Improving Groundwater Monitoring In America

For almost a century, the United States has been collecting and processing
data about the state of the nation’s surface water. Lakes, rivers, streams,
and ponds are observed, measured and sampled to check for water quality,
contamination and water levels. From this data, a fairly robust picture of the
nation’s surface water can be had. Satellite imagery has made this task more
efficient enabling seasonal changes in water levels to be observed on a grand
scale. Without diminishing the value of these efforts, one critical area of water
monitoring has been left behind.

Groundwater, which makes up a significant amount of the fresh water on the
planet, is more difficult to measure and understand than surface water. The
obvious issue is visibility, while it is readily apparent to even a casual observer
when a lake level begins to drop; the same is not true of a ground water aquifer.
To appropriately measure and sample ground water, monitoring wells must be drilled
and water extracted from those wells.

Until 2009, this monitoring effort was left squarely in the hands of the states.
Some states, like California, New York and Ohio have had extensive groundwater
monitoring networks containing hundreds of wells that are sampled yearly – some
even more often than that. Other states had minimal monitoring systems that
were comprised of only a handful of wells; still other states, like Massachusetts
had no program in place, at all. In fact, as of 2007, a total of 11 states have no
state or regional monitoring program. With the passage of the
SECURE Water Act of 2009, the US Congress is seeking to eliminate that disparity.

Water level and aquifer health monitoring

Among other its other aspects, the SECURE Water Act directs the United States
Geological Survey (USGS) to pull together the data from monitoring sites
nationwide. The USGS will take the data from the states that are already
actively monitoring their groundwater and incorporate this into a national
database. Additionally, the USGS offer grants to states and will teach best
practices for groundwater monitoring, thereby ensuring a national standard for
monitoring and reporting. Using the data that it collects from the states, the
USGS will build a model of the nation’s groundwater supply.

Specifically, the bill directs the USGS to do the following:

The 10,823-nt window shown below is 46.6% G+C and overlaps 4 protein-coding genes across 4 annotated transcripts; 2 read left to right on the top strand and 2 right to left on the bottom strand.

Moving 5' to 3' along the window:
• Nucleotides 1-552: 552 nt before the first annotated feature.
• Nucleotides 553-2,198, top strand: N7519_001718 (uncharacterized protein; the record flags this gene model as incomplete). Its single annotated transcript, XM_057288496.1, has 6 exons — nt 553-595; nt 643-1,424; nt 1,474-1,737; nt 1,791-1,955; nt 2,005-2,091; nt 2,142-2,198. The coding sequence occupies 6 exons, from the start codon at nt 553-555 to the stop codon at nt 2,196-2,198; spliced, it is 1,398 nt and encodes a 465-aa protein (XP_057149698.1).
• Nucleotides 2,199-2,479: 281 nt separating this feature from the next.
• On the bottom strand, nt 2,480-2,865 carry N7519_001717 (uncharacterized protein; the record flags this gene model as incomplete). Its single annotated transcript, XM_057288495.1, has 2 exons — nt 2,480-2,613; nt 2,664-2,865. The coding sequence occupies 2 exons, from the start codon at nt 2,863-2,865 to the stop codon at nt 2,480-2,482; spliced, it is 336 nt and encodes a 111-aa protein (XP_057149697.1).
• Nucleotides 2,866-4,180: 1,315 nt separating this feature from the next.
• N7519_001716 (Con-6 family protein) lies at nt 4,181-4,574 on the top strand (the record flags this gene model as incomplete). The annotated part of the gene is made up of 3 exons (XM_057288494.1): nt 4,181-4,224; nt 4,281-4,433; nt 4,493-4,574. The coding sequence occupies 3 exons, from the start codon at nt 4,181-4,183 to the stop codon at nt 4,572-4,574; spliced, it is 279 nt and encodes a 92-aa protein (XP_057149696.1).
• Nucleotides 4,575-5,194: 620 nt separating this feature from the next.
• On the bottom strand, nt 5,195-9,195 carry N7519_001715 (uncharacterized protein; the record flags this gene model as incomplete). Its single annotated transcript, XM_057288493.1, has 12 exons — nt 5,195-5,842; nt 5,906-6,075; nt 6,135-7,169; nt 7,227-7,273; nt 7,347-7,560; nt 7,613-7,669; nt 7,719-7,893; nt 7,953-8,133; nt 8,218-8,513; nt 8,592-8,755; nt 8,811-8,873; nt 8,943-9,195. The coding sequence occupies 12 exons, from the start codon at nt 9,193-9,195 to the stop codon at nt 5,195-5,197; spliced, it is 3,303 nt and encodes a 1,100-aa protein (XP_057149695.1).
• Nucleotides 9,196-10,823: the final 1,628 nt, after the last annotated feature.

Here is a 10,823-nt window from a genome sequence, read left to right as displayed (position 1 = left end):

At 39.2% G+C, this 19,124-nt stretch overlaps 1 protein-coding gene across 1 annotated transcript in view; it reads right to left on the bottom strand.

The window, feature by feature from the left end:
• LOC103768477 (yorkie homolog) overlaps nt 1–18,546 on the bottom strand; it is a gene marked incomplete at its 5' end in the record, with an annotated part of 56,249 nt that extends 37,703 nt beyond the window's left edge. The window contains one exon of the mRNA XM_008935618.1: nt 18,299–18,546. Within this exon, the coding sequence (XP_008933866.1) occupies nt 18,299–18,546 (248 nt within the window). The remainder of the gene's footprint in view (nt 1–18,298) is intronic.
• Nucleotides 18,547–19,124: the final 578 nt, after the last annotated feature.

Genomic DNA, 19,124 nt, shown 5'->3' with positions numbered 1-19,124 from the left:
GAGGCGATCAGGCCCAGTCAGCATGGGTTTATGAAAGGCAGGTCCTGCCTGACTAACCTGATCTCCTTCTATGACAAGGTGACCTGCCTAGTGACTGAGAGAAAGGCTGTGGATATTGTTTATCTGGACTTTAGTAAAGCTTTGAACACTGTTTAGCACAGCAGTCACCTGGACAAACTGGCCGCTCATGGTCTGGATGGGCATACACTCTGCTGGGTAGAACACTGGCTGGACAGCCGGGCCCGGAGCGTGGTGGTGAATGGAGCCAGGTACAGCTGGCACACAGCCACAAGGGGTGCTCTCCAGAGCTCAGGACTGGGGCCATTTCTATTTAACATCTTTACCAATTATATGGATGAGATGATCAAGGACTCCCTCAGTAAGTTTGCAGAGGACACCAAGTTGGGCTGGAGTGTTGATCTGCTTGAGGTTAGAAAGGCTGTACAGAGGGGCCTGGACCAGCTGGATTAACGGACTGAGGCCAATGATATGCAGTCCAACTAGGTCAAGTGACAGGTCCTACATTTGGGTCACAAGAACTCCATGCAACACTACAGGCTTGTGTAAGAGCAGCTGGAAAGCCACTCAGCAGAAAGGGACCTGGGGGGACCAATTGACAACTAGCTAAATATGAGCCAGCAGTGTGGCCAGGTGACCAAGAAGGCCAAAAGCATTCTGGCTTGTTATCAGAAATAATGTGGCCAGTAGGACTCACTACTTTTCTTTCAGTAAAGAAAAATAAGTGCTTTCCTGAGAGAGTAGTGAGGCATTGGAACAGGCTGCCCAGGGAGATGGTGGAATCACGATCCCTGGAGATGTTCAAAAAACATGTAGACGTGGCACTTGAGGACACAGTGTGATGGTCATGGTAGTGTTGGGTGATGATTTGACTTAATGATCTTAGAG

• Work with federal, state, and local entities to implement a systematic groundwater
    monitoring program for major aquifer systems in the United States and to support
    the Groundwater Climate Response Network
  • Work with appropriate state and local entities to conduct a study
    identifying significant brackish aquifers in the United States
  • Implement a National Water Use and Availability Assessment Program
    to provide better information on the water resources in the United States;
    identify trends in use and availability; and help forecast water availability
    for future needs
  • Maintain a national inventory on water and provide grants to states
    to enable locally generated data to be integrated with national data sets.

The model that will be constructed from the data is expected to show what effects
seasonal variations in rainfall have on the aquifer, how long it takes water to migrate
from the surface to the aquifer in various regions of the country, and what
contaminants might be present in the groundwater. Beyond this, the model
will help regional planners understand if water is being diverted or consumed
faster than it can be replenished. This task is critical to water planning and
management and, while relatively easy to accomplish at a reservoir or
single-well field, it becomes significantly more complex when it is applied to an
area such as the Colorado River Basin in the southwestern United States.

While citizens can certainly take advantage of the information that will be available
in the USGS database, another more-practical outcome will be that many individual
home owners and farm owners can start to understand the health of the aquifer
they use every day. A significant portion of the nation’s homes and even more of its
farms are supplied with water coming from individual wells. These wells are
independently maintained by the property owner and have no requirement for
monitoring. By utilizing the anticipated USGS information, these individual
landowners can better understand how their well level might fluctuate over
time and what, if any, contamination might be present. This information should
lead to better decision making on all levels.

For a better understanding of the United States ground water monitoring efforts,